Tuesday, 29 September 2009

LPO/Jurowski - Kurtág and Mahler, 26 September 2009

Royal Festival Hall

Kurtág – Stele, op.33
Mahler – Symphony no.2 in C minor, ‘Resurrection’

Adriana Kučerová (soprano)
Christianne Stotijn (mezzo-soprano)
London Philharmonic Choir
London Philharmonic Orchestra
Vladimir Jurowski (conductor)

This is not the first time Kurtág’s Stele and Mahler’s Second Symphony have been performed together. The former’s association with memorial and the latter’s focus upon resurrection are suggestive. Likewise, the large forces common to both – this must be one of the few cases when musicians exit the stage in preparation for a work by Mahler – make practical and doubtless economic sense in programming terms. Michael Gielen in his Hänssler recording presents both works with Schoenberg’s Kol Nidre. The Mahler is, however, more often than not programmed alone, so we were hardly short-changed.

Stele received an excellent performance. Written for the Berlin Philharmonic Orchestra when Kurtág was composer in residence, the London Philharmonic proved more than equal to the task. So did Vladimir Jurowski in succession to Claudio Abbado. The opening proved expectant in its expansion, the initial pitch of G dissipated through microtonal subversion. The beauty of the doleful woodwind sounds to which this led put me in mind of another memorial, the Berg Violin Concerto, and in particular the Bach chorale used therein, but also of something older, antique even, the Greek world from which the piece gains its title. Guest principal flautist Mattia Petrilli, both here and in the Mahler, was extremely impressive. In the ensuing controlled hysteria, one truly heard how huge the orchestra was, yet Jurowksi ensured that a fine sense of rhythmic momentum was maintained, even in the static passages. At the end, the hints – arguably more than that – of a funeral procession sounded almost as if for Mahler himself.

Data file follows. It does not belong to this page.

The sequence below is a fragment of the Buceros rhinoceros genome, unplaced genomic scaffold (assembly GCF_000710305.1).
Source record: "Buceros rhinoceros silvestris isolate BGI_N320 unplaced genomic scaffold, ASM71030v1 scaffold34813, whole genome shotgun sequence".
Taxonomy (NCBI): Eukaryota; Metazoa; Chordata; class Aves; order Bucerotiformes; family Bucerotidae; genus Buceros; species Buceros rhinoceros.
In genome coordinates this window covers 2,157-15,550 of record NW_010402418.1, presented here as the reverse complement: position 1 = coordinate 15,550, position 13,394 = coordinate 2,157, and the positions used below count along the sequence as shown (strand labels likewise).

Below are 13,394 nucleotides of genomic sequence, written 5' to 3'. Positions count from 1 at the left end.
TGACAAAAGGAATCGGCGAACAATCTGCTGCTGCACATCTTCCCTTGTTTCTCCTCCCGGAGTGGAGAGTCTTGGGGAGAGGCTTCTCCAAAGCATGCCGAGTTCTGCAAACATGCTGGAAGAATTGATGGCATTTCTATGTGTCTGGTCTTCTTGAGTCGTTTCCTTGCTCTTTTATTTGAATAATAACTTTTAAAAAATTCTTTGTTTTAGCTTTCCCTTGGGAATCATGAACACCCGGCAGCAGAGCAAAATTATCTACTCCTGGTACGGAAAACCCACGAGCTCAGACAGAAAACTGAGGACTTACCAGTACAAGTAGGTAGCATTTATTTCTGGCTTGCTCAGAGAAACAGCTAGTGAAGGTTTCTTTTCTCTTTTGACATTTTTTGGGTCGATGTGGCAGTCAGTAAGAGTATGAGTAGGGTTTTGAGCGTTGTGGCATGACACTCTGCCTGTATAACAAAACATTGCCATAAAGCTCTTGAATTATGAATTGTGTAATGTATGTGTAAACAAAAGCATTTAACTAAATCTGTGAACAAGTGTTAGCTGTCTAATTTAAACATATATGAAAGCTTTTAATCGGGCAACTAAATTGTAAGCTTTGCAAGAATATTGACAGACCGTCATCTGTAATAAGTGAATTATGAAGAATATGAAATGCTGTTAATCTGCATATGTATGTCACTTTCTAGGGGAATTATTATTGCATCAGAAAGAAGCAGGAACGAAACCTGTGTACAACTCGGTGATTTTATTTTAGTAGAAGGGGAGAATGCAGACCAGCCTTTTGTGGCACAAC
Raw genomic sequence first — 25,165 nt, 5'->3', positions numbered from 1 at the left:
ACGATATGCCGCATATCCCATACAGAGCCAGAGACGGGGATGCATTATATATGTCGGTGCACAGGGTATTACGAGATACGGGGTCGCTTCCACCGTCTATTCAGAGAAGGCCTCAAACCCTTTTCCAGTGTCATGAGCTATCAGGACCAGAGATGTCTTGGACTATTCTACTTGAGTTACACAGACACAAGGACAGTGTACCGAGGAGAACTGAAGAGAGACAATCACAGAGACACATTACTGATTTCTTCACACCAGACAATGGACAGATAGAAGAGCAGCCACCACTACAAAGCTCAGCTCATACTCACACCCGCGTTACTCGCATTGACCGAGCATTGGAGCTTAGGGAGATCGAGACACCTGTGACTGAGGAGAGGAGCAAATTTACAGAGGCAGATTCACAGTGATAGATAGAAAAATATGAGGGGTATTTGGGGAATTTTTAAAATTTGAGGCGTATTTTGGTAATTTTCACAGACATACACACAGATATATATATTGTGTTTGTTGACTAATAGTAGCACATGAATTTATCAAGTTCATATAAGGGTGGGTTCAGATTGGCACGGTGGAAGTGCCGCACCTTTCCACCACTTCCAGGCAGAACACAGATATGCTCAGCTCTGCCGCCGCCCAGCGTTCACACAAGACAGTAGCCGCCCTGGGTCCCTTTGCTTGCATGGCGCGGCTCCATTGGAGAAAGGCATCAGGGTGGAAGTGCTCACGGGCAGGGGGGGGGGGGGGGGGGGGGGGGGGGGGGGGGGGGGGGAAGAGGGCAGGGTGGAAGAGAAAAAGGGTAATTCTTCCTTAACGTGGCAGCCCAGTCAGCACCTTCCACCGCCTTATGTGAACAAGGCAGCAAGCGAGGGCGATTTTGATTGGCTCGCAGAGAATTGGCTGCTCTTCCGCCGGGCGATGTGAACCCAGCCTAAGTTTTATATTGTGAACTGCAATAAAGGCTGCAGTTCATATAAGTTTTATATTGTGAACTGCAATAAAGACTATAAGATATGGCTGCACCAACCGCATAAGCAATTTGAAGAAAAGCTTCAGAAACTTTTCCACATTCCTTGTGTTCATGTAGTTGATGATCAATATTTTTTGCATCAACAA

Jurowski’s account of the Mahler symphony was highly unusual. He has not, at least in London, conducted much of the composer’s music so far, but it is clear that he had given great consideration to this performance. I was not quite sure that everything cohered into a whole, but there could be no doubt that here was someone who had something to say about the composer and his music. This was not just another Mahler Second, for, at a time when that music is arguably over-exposed, we need more than ever a reason to perform it beyond filling concert halls (that in itself, of course, quite a reversal in fortune).

Jurowski began with Boulezian attack but allied to a far swifter tempo; indeed, I am not sure that I have ever heard the music taken so quickly. The brass sometimes blared a bit and there was the odd horn fluff. However, Jurowski displayed a good ear for orchestral detail, not least the all-important, often obscured figures for double bass. The English horn’s sadness put me in mind of Tristan’s shepherd song. Moments of stasis revealed a kinship with Kurtág, though I wondered whether they might have been slightly exaggerated to that end. This, then, was a bracingly modernist first movement, though sometimes perhaps too much; Boulez and Gielen both know that this is a Romantic work too. And then, later on, at the close of the development, there was an almost Bernstein-like hysteria: magnificently performed, but was it really compatible with what had gone before? The movement as a whole came across as somewhat disjointed, especially when the recapitulation reverted, as I suppose it must, to the rushed opening tempo. Portamento for the second subject was beautiful in itself, but sounded in context a little appliqué. Perhaps Jurowski was saying that such unresolved oppositions are what Mahler is about; certainly that was the impression I gained from the performance of the symphony as a whole. One thing for which to be extremely grateful: he rightly silenced the idiotic applause that began at the end of the movement. There was not the length of silence that Mahler requested between this and the second movement, but then I have never been to a performance respecting that wish. Perhaps it is simply impractical. Instead, a barrage of coughing and low-level chatter accompanied the entrance of soloists and chorus.